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LUKoil to Get Caspian Tax Breaks

The chief executive of LUKoil, Russia's No. 2 oil company, said Tuesday that the government was ready to introduce tax breaks for oil extracted from its Korchagin fields in the Caspian Sea from Jan. 1.

Unlike greenfields in East Siberia being developed by competitors Rosneft and TNK-BP, LUKoil's Korchagin field does not currently benefit from tax breaks on export duties.

In an interview, Vagit Alekperov also said the company's investment program would reach up to $10 billion annually in coming years and that it would not do business with Iran while sanctions are in place.

The company now will look to pay more attention to upstream projects and take part in the auction of the giant Trebs and Titov oil fields in Arctic East Siberia later this year, he said. "Because we will decrease investments in downstream, we will increase investment into upstream projects," he added.

The LUKoil head also confirmed an earlier report that the foreign stakeholders in Kazakhstan's Karachaganak gas field have agreed to cut their stakes and relinquish 10 percent of the company to the Kazakh government.

Alekperov, who has been at LUKoil's helm since the company's foundation in 1993 and who turns 60 on Sept. 1, said he plans to remain active at LUKoil in coming years and dismissed reports that he would soon leave his post as CEO.

"I'm not going to step out of my active role in the LUKoil company since we are now facing a new stage of development. We are starting to work without a strategic investor. We are preparing a new development strategy," he said.

Alekperov, a Soviet oil industry veteran, has withstood many political storms and industry reshuffles since he left his position as deputy energy minister to become LUKoil's chief in 1993 after masterminding its privatization.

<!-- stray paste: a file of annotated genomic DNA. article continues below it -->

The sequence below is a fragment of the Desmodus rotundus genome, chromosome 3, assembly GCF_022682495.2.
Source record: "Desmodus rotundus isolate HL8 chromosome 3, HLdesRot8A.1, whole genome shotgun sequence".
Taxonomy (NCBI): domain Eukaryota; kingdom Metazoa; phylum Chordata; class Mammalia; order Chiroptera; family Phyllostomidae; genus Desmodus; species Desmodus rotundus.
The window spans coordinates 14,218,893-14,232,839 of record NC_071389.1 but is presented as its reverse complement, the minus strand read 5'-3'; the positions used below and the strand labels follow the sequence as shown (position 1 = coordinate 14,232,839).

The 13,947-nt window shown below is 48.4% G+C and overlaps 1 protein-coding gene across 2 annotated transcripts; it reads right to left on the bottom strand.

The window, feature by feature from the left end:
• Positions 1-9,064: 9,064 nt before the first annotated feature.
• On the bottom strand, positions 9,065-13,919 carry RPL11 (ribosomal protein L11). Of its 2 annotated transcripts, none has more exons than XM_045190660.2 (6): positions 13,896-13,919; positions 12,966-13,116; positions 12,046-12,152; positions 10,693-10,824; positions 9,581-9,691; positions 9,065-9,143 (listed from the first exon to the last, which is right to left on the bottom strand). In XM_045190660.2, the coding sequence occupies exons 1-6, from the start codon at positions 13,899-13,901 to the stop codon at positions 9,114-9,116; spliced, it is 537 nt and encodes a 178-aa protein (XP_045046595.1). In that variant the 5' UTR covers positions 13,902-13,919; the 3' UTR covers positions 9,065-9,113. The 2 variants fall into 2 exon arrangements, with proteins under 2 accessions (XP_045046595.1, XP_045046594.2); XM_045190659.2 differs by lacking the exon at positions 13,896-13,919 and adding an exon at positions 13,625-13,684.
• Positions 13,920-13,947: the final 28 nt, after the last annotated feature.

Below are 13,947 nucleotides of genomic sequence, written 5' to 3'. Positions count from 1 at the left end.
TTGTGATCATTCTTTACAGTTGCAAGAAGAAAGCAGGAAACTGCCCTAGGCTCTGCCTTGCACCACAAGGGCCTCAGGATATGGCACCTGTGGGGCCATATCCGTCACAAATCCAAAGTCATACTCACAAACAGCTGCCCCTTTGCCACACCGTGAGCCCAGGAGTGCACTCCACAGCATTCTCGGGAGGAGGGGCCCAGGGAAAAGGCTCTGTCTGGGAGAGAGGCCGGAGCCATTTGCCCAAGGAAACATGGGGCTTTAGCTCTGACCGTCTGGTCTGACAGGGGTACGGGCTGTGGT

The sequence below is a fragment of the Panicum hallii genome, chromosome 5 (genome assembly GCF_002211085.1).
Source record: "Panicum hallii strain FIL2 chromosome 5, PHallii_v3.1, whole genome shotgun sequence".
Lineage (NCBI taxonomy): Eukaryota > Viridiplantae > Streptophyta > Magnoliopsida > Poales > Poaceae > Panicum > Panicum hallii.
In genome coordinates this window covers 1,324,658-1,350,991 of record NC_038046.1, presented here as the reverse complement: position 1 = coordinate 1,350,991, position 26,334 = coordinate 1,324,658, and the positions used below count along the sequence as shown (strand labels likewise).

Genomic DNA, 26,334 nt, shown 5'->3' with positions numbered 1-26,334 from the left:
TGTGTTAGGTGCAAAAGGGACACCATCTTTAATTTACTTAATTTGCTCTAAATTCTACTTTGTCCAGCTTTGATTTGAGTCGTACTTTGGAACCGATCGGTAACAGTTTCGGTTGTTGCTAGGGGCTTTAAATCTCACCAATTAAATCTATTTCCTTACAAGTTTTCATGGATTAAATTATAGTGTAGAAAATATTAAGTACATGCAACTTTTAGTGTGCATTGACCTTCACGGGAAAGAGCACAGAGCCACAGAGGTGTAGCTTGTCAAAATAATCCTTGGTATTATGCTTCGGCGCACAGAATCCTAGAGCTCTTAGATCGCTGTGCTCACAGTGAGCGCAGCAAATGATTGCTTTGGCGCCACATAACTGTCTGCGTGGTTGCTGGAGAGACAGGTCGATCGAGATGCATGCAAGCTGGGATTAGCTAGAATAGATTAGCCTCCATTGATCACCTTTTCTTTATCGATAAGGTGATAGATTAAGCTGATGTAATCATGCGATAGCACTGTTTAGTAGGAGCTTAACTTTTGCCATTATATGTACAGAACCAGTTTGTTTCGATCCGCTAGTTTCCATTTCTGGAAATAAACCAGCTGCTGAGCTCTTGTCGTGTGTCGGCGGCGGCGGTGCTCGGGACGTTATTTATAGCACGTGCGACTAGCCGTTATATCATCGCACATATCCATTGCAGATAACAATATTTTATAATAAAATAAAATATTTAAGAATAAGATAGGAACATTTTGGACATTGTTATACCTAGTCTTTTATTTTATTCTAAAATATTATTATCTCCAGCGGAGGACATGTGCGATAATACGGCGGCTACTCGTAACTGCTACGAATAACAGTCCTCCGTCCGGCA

Today, he is LUKoil's largest stockholder with a stake of more than 20 percent and is ranked Russia's sixth-richest man, with personal wealth of $10.6 billion.

LUKoil has been lobbying for export duty breaks for its Korchagin field after launching production there in April and spending more than 40 billion rubles ($1.3 billion) over 15 years to get it commissioned.

"There was a meeting [in the Russian government], and there was a decision to introduce a tax break for the Korchagin field from Jan. 1," Alekperov said.

The field will produce 2.5 million metric tons of crude per year, or about 50,000 barrels per day, at peak production. This year, its crude output is expected to be 343,000 tons.

Alekperov said he expected tax breaks for Caspian Sea production to be the same as those for new East Siberian deposits, about 70 percent less than regular crude oil export duty.

Analysts say tax breaks on exports from the technically challenging and investment-heavy Caspian fields are crucial for the profitability of the company, whose oil production has been falling so far this year.

LUKoil plans to launch the largest of its Caspian deposits, the Vladimir Filanovsky field, in 2014 or 2015. Annual output there is expected to reach 10.5 million tons.

As for the Karachaganak consortium in Kazakhstan, Alekperov said he expected that the partners, which include LUKoil, BG, ENI and Chevron, will hand over no more than 10 percent in the project to the government.

"We are engaged in a dialogue with the Kazakh government. I'm sure that we will find a consensus. … I believe no more than 10 percent [will be ceded to Kazakhstan]," he said.

Last month, U.S. oil major ConocoPhillips said it would sell its entire 20 percent stake in LUKoil. In mid-August, the Russian company said it raised $1.5 billion in an unsecured loan to finance the repurchase of 40 percent of the stake, or 8.5 percent of its shares.

LUKoil has a 60-day option that expires Sept. 26 to buy back the remaining 11.61 percent, worth an estimated $5 billion, but Alekperov said he did not like the idea of burdening the firm's balance sheet with the additional share purchase.

"I think that the shares should be sold on the market in small portions," he said.

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